Management is Full-time

In order to organize the team, limit scope, and make sure we were hitting our mile stones, I stepped up as the team leader. I've had experience with this in past jams, and love motivating teams.

Unfortunately for me, this meant that a large part of my time was spent managing the team, jumping into quick talk sessions with other team members, and generally handling all the edge cases for our game that weren't well fleshed out. This was problematic because, as one of the only two programmers, I expected to write a lot more code.

Of course, while becoming the manager certainly solved some of our focus woes, it also created issues for our team and project. Even if I had a solution in mind for a particular problem, I had to delegate the task to my co-programmer, so that I could work with a team member on something else. For example, I was pulled away from the project several times to write dialog and guide the voice actor.

It's important to point out that I don't consider our meetings and team management "useless bureaucracy". Every time we spoke, it was for a specific purpose: to clarify something a team member was doing, or to help identify an overall goal for the project. I'd like to think that our meetings and communication were absolutely vital to the projects success, but likewise were the greatest threat to finishing our game on time. It's certainly a double edged sword.

Lack of Quality Sleep

Concept of the "Camp" area

Getting at least a few hours of sleep once a day is pretty important during a game jam. Sleep deprivation affects your mental prowess and your ability to solve problems. Unfortunately, this game jam I was only able to clock 2 hours of sleep over the course of the 48 hours. Our venue locked the sleeping room most of the time, and the main area had freezing cold wooden floors. Even when I tried to sleep, I would wake up shivering from being unprepared for the cold. At one point I even booted up multiple copies of Dead Island and pointed my laptop's exhaust at my body, so that I could try and take a 30-minute nap without being waking up shaking from the cold.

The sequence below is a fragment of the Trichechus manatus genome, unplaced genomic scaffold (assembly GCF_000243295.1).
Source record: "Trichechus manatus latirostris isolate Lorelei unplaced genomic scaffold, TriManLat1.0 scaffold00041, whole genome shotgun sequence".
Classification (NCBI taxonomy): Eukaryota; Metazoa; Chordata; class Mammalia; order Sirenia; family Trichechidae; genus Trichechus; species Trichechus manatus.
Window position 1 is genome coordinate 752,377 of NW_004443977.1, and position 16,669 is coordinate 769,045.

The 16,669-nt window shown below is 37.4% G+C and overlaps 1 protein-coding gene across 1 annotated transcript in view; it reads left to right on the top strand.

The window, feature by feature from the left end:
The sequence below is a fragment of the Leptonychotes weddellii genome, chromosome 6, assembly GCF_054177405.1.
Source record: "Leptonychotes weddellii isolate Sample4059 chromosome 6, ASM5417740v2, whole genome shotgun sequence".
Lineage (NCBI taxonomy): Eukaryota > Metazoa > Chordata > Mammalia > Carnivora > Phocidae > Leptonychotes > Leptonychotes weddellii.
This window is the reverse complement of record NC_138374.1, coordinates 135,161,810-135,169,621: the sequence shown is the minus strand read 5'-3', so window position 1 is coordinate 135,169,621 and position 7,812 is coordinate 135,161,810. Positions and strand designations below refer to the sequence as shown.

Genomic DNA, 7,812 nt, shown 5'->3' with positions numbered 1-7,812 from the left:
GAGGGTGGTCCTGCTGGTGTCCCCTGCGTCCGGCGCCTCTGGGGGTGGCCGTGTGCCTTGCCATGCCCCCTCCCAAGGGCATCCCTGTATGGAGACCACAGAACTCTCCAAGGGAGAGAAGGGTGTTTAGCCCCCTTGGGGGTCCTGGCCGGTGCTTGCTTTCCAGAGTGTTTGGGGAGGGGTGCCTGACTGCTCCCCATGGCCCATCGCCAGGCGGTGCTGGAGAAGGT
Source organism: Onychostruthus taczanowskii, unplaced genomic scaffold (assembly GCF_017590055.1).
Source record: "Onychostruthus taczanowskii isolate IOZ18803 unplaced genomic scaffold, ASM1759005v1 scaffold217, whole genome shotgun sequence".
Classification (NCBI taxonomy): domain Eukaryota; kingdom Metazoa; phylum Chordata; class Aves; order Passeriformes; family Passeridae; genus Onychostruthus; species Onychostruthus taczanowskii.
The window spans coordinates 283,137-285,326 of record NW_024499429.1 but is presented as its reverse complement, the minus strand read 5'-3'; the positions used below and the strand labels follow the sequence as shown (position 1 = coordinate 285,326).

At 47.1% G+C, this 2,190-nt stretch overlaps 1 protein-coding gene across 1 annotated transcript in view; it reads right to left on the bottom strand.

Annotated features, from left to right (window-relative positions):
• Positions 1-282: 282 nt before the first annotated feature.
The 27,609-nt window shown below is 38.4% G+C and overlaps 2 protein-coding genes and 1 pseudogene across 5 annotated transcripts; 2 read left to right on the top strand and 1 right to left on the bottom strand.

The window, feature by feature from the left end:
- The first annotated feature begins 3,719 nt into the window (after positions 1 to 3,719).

Every game jam I'm always the last to sleep on my team. I usually make it to around 11AM or so on Saturday before I take my first nap. This would have been fine for the jam, if I had been able to actually get any sleep. If you really want to finish your game and succeed at a jam, you need to manage your sleep well. Getting at least a few hours of comfortable sleep a day is pretty vital to your mental well being, which is going to affect finishing your game. Unless you're extremely confident, or don't particularly care about making your game, then you're not going to get a lot of sleep during this competition.

The jammers at the San Francisco location seemed a lot less dedicated to their games than those at the Florida Fullsail jam location in Orlando. In an attempt to finish their games, people at the Florida location tend to stay on site during the course of the jam, and rarely sleep. I particularly liked this; there were always a lot of people around to motivate you, as they were also working. Unfortunately, at the San Francisco location, most jammers had left the location by 2AM. This essentially meant there was never more than a handful of people left working at night, out of around 200 original participants.